Stanford, the Parents’ Program and you
Each year, thousands of parents and guardians get involved at Stanford as donors and volunteers. Jane Harrison, director of the Stanford Parents’ Program, explains why Stanford hopes you will be among them.
What is the Stanford Parents’ Program and how do parents and guardians get involved?
The mission of the Stanford Parents’ Program is to help engage parents and guardians as donors and volunteers. Whether you live across the street from campus or across the globe, there are many ways to get involved.
Last year, about 4,000 parents or guardians made gifts through The Stanford Fund for Undergraduate Education, the university’s annual fund that is only used to support students. These gifts benefit nearly every student on campus in some way—whether it’s through financial aid, innovative academic programs or funding for student-run groups.
Stanford parents and guardians are also extremely generous with their time and talent. Some host Stanford gatherings at their home or workplace. Others become involved through the Stanford Alumni Association, which is open to both alumni and non-alumni parents and guardians. A separate organization called the Stanford Parents’ Club hosts lectures and hospitality events.
Why does Stanford ask for gifts when parents and guardians are already paying for tuition?
Tuition covers only about two-thirds of the real cost of an undergraduate education at Stanford. Even parents and guardians who pay “full price” are benefiting from the generosity of the Stanford community. All gifts made through The Stanford Fund support students and enrich the undergraduate experience.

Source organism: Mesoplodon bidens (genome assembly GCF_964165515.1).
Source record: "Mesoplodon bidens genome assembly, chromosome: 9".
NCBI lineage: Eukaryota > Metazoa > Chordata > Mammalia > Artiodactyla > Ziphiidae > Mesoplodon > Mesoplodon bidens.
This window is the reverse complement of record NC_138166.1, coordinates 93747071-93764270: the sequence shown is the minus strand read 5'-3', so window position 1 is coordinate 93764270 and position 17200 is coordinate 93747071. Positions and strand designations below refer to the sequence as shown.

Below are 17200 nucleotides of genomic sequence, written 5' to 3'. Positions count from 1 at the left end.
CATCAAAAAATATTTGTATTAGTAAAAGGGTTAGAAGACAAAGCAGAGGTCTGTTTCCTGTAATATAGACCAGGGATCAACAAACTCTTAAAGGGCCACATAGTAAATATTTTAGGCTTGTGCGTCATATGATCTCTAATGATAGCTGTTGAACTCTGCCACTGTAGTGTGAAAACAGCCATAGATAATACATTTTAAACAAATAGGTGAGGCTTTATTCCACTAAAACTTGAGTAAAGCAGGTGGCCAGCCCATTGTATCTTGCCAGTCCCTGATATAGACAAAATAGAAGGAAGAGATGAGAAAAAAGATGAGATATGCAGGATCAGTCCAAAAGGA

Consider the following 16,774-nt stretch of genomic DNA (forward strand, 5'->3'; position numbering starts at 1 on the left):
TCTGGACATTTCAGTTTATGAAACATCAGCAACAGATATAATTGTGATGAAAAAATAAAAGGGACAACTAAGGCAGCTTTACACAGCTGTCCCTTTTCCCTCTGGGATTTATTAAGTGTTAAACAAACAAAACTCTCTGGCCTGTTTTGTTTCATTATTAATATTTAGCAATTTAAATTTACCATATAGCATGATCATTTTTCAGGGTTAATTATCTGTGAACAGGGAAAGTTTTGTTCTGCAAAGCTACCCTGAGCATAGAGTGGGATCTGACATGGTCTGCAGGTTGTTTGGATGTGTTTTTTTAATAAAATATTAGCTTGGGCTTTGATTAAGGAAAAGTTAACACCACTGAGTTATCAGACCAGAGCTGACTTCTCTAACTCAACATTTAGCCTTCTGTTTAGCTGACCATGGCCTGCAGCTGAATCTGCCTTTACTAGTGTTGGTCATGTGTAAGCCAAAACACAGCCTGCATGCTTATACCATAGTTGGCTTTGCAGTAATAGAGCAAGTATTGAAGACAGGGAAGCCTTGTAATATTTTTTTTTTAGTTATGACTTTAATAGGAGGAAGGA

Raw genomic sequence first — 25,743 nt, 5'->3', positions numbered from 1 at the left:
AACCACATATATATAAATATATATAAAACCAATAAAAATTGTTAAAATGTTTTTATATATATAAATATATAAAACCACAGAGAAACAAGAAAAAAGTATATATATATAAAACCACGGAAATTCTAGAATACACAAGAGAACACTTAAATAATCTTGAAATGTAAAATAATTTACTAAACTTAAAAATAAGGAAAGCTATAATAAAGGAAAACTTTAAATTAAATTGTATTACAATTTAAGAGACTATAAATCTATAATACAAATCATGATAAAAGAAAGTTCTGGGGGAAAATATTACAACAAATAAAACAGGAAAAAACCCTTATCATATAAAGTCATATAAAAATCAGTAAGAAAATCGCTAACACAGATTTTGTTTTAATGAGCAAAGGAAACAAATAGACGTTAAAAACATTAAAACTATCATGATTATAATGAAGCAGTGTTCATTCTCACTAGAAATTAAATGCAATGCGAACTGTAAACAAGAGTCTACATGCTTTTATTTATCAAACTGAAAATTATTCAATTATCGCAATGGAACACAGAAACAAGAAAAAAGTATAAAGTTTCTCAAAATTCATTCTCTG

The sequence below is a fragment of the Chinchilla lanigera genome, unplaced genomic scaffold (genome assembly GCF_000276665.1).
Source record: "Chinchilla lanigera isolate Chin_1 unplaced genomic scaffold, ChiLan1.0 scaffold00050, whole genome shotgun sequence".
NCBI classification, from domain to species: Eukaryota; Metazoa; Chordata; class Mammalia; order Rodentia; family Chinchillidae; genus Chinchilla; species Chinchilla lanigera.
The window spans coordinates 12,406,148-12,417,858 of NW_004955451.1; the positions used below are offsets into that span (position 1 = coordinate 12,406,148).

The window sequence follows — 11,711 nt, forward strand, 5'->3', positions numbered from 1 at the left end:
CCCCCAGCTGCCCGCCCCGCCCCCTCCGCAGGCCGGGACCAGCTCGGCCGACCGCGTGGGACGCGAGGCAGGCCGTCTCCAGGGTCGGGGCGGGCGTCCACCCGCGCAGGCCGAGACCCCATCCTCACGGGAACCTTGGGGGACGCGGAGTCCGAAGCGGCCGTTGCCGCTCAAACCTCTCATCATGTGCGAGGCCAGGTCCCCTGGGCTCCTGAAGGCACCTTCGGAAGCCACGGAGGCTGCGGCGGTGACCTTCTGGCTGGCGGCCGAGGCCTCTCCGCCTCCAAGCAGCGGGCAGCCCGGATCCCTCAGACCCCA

About 70 percent of all gifts through The Stanford Fund go toward financial aid. Nearly two-thirds of the remaining funds support academic programs like freshman and sophomore seminars, research opportunities, public service projects and student campus resources.
The rest of Stanford Fund dollars go toward more than 100 student-run groups on campus. This funding can be used by a dance group trying to buy new costumes, for instance, or an intramural rugby team that needs to travel to a game. There’s a student group for nearly every imaginable interest, and a gift that might seem modest to you can make a big difference for those students.
Given the size of Stanford’s endowment, does Stanford really need more money?
Parents and guardians sometimes ask why Stanford can’t use more of its endowment. Stanford’s endowment needs to last not just 20 or 30 years, but in perpetuity—and if the payout were set too high, it would quickly run out. It’s also important to understand that many gifts of endowment are restricted to specific purposes.
In contrast, gifts made through The Stanford Fund give the university the flexibility to meet immediate needs and address evolving priorities, which makes even small gifts extremely valuable to the university.
You are the parent of two college students yourself. What’s the best advice you can give to others?
Encourage your students to try new things and take advantage of the many opportunities on campus, both academic and non-academic. Student-run organizations and activities can help them find a sense of community and develop leadership skills. But know that more often than not, the best thing we can do as parents and guardians is to stand back and let our children find their own paths.